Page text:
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19 user 3 critic

A Dance to the Music of Time 

Not Rated | | Drama | TV Mini-Series (1997– )
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0:48 | Trailer
Anthony Powell's twelve volume novel sequence "A Dance to the Music of Time" has been dramatized for television.
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1  
2007   1997  
3 wins & 5 nominations. See more awards »

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Cast

Series cast summary:
Gillian Barge ...  Mrs. Erdleigh / ... 4 episodes, 1997
Nicholas Jones ...  Bob Duport / ... 4 episodes, 1997
Simon Russell Beale ...  Widmerpool 4 episodes, 1997
Robin Bailey ...  Uncle Alfred 3 episodes, 1997
Jonathan Cake ...  Peter Templer 3 episodes, 1997
James Fleet ...  Moreland 3 episodes, 1997
Richard Pasco ...  Sir Magnus Donners 3 episodes, 1997
James Purefoy ...  Nicholas Jenkins 3 episodes, 1997
Paul Rhys ...  Charles Stringham 3 episodes, 1997
Annabel Mullion ...  Mona 3 episodes, 1997
Claire Skinner ...  Jean 3 episodes, 1997
Adrian Scarborough ...  JG Quiggin 3 episodes, 1997
Grant Thatcher Grant Thatcher ...  Mark Members 3 episodes, 1997
Sarah Badel ...  Lady Molly 2 episodes, 1997
Alan Bennett ...  Sillery 2 episodes, 1997
Emma Fielding ...  Isobel 2 episodes, 1997
Oliver Ford Davies ...  Le Bas 2 episodes, 1997
Edward Fox ...  Uncle Giles 2 episodes, 1997
Anastasia Hille ...  Matilda 2 episodes, 1997
Nigel Lindsay ...  Odo Stevens 2 episodes, 1997
Miranda Richardson ...  Pamela Flitton 2 episodes, 1997
Zoë Wanamaker ...  Audrey Maclintick 2 episodes, 1997
Michael Williams ...  Ted Jeavons 2 episodes, 1997
Geraldine Alexander ...  Susan 2 episodes, 1997
Carmen Du Sautoy ...  Miss Weedon 2 episodes, 1997
Nicholas Rowe ...  David Pennistone / ... 2 episodes, 1997
Barbara Durkin ...  Betty 2 episodes, 1997
Andrew Havill ...  Sunny Farebrother 2 episodes, 1997
Osmund Bullock Osmund Bullock ...  Erridge 2 episodes, 1997
Caroline Harker ...  Priscilla 2 episodes, 1997
Tony Osoba ...  Colonel Flores 2 episodes, 1997
Bryan Pringle ...  Smith 2 episodes, 1997
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Storyline

Anthony Powell's twelve volume novel sequence "A Dance to the Music of Time" has been dramatized for television.

Plot Summary | Add Synopsis

Genres:

Drama

Certificate:

Not Rated | See all certifications »
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Did You Know?

Goofs

In the final segment, when Widmerpool is kissing the feet of the disciples, the edge of his phony hairpiece is clearly visible on the back of his head. See more »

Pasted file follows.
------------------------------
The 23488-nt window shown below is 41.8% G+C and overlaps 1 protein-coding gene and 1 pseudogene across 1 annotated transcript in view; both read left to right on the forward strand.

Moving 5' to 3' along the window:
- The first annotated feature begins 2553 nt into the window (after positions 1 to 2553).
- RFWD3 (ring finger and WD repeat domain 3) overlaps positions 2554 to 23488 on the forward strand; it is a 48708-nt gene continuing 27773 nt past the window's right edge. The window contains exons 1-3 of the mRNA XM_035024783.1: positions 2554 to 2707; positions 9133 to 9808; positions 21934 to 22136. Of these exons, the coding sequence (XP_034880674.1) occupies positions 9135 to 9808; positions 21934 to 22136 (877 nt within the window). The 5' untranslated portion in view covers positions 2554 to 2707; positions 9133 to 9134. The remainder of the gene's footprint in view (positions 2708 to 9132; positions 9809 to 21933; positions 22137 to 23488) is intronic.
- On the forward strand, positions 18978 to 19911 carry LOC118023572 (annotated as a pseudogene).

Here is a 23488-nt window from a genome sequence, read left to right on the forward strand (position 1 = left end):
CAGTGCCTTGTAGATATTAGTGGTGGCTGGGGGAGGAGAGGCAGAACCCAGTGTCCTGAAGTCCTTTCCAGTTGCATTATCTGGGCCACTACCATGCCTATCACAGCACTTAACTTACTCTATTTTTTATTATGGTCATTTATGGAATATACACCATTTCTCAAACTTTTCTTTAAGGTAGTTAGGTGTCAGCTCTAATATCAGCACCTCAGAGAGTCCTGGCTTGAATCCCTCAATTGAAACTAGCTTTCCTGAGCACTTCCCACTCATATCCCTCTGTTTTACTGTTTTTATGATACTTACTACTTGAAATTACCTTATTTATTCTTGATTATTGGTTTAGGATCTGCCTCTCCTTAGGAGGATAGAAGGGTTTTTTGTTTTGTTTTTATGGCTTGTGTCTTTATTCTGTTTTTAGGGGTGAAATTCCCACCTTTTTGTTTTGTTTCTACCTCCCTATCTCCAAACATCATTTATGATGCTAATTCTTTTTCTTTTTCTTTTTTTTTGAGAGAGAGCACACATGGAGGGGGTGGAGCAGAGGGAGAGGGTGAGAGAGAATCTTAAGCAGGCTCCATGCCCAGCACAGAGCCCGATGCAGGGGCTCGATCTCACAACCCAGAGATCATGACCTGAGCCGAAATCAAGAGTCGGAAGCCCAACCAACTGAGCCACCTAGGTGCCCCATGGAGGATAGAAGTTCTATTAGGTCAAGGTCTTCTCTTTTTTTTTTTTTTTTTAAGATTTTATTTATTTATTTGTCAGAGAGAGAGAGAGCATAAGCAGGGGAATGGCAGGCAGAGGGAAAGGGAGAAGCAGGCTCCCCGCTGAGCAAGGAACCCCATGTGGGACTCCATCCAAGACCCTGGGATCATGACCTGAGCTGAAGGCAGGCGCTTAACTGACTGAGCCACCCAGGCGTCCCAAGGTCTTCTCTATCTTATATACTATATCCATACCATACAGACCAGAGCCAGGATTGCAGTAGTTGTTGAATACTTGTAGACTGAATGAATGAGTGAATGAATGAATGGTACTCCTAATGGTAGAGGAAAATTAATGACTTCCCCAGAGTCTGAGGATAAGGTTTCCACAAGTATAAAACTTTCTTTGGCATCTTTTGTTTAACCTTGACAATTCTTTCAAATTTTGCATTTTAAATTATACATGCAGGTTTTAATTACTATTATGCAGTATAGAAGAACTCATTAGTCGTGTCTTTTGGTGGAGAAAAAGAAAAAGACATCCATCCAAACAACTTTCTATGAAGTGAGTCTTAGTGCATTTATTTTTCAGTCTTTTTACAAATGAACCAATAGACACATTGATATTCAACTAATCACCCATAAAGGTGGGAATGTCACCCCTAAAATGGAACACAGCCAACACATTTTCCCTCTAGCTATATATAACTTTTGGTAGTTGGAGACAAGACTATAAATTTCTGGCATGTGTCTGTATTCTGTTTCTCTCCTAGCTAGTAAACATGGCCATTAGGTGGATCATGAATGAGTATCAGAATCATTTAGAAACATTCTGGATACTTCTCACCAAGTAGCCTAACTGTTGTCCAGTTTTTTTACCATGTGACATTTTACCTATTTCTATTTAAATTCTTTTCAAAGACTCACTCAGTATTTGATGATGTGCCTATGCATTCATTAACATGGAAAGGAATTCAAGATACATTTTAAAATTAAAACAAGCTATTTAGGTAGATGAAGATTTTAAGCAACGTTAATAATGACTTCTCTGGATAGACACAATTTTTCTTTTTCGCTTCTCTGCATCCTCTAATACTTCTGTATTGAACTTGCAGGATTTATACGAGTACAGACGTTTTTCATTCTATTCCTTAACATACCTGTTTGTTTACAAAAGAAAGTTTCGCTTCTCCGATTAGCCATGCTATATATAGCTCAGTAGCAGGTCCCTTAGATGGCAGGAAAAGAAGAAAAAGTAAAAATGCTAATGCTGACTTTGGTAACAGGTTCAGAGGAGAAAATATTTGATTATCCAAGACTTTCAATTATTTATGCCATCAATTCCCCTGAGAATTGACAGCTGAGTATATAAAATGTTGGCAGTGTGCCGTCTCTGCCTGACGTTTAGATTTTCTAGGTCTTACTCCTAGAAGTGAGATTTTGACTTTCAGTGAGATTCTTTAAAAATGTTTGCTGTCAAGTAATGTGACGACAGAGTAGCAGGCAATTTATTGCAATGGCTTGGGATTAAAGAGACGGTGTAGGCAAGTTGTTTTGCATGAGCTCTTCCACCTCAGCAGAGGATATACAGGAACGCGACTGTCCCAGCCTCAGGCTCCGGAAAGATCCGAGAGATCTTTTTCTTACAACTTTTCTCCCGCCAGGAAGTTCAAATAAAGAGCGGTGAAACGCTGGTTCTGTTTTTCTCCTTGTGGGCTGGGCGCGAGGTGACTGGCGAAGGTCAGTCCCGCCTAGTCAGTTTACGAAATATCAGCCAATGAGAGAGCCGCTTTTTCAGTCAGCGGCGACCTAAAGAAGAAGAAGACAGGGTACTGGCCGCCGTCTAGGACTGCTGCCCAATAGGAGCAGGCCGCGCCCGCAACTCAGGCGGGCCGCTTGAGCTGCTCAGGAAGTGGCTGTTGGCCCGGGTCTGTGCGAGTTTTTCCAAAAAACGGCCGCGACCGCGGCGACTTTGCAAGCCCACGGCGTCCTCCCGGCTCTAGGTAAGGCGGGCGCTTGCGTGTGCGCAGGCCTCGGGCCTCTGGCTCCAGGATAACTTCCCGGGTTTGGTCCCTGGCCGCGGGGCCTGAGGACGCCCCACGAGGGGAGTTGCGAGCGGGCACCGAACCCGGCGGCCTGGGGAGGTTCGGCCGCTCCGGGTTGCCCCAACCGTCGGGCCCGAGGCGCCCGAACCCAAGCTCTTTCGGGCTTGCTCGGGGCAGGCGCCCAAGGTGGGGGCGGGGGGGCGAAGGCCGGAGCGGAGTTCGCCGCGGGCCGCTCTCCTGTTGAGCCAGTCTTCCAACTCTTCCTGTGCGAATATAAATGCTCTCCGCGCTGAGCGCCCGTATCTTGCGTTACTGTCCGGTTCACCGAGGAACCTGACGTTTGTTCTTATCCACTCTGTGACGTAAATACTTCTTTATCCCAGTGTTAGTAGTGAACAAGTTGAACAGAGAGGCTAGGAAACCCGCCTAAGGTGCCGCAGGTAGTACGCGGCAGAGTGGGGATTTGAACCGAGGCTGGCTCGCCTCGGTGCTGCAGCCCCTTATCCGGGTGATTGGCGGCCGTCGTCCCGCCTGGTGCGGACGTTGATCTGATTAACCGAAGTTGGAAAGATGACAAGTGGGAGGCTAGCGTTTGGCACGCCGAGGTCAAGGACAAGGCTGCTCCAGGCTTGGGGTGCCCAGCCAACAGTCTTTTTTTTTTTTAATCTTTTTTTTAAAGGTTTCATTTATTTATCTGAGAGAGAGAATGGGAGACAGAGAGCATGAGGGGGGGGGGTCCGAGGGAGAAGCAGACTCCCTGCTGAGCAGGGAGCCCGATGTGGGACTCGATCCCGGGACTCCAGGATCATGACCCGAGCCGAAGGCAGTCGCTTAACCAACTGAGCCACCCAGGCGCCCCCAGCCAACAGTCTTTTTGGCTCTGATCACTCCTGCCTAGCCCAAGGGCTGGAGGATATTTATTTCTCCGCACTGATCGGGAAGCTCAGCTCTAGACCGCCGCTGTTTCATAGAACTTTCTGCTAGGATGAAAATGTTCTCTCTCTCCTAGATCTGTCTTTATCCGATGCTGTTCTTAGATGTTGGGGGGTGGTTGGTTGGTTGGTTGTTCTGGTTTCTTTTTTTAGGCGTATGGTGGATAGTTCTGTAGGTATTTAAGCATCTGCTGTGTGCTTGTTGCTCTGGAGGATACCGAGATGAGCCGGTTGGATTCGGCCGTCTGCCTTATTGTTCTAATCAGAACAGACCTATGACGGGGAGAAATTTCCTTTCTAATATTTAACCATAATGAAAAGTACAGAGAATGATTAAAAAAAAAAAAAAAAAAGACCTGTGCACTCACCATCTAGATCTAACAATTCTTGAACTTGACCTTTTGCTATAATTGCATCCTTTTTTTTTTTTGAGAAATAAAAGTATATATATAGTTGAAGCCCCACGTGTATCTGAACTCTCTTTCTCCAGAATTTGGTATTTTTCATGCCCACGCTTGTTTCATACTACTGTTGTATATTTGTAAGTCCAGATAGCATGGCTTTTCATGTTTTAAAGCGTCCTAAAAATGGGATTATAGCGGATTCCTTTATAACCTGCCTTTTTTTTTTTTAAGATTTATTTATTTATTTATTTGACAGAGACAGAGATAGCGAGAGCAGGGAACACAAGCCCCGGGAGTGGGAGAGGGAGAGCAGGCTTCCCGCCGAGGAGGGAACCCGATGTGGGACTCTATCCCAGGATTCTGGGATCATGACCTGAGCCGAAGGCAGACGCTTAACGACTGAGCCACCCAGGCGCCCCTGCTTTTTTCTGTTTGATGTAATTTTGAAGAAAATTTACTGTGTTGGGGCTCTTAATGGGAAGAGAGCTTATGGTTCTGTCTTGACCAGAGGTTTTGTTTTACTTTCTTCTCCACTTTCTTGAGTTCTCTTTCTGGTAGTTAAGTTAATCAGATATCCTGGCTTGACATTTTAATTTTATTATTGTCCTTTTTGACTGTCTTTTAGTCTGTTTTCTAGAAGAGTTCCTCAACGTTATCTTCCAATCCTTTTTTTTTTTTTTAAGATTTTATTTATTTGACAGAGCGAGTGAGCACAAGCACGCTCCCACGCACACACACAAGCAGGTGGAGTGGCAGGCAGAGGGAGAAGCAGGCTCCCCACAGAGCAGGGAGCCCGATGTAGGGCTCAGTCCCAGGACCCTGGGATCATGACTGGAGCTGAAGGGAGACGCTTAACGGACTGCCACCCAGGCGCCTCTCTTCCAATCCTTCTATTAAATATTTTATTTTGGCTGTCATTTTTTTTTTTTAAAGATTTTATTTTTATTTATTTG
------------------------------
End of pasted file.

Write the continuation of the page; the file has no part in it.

Soundtracks

Twentieth Century Blues
(uncredited)
By Noël Coward
[theme]
See more »

User Reviews

majestic mini-series
23 June 2004 | by didi-5See all my reviews

This television adaptation, by Hugh Whitmore, of Anthony Powell's twelve-volume book condenses all the action of five decades, and over a hundred characters, into eight hours. We first meet the main characters – Nick Jenkins, our constant narrator; Kenneth Widmerpool; Charles Stringham; and Peter Templar – when they are at school together. Through the years we watch them move through their tangled lives, which end in tragedy for some, happiness for others.

Making an impact within the cast are James Purefoy as Nick Jenkins (playing him from university to the end of World War II); Jonathan Cake as Peter Templar; Claire Skinner as Jean Duport; Grant Thatcher as Mark Members; James Fleet as Hugh Moreland; Zoë Wanamaker as Audrey MacLintock; John Gielgud as St John Clarke; Miranda Richardson as Pamela Fritton; David Yelland as Jenkins' father; Edward Fox as Uncle Giles; and Michael Williams as Ted Jeavons.

But – the best performance within this series by a mile is from the wonderful Simon Russell-Beale, managing to turn the truly horrible Widmerpool into a rounded character who is totally convincing, whether as a figure of fun at school, as a pompous major in the war, as a humiliated husband, or as a free spirit dancing.

One little quibble would be – why did they suddenly change the casting for Nick Jenkins and no other main character in the final episode? J C Quiggin, Odo Stephens, Mark Members, Widmerpool and others remain the same actors made up to look older. Jean and Isabel (Mrs Jenkins) are also recast but this isn't as noticeable. So, after two and a half episodes getting used to James Purefoy as Nick we suddenly have to adapt to John Standing. He's effective, but I think this change was a mistake.

So, is this adaptation any good? It is true that sometimes you lose track of who's who (who they were related to, who they married, where they met) but there are numerous scenes of interest – not all directly witnessed by Nick. The musical soundtrack is superb and well-chosen. Having eight hours to tell the story means that things don't have to progress at a breakneck pace, and if some aspects come off better than others, nothing really fails. ‘Dance to the Music of Time' is an engrossing and superior piece of TV drama.


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Details

Country:

UK

Language:

English

Release Date:

9 October 1997 (UK) See more »

Also Known As:

A Dance to the Music of Time See more »

Filming Locations:

City of London, England, UK See more »

Company Credits

Show more on IMDbPro »

Technical Specs

Runtime:

(4 parts)

Sound Mix:

Stereo

Color:

Color

Aspect Ratio:

1.55 : 1
See full technical specs »

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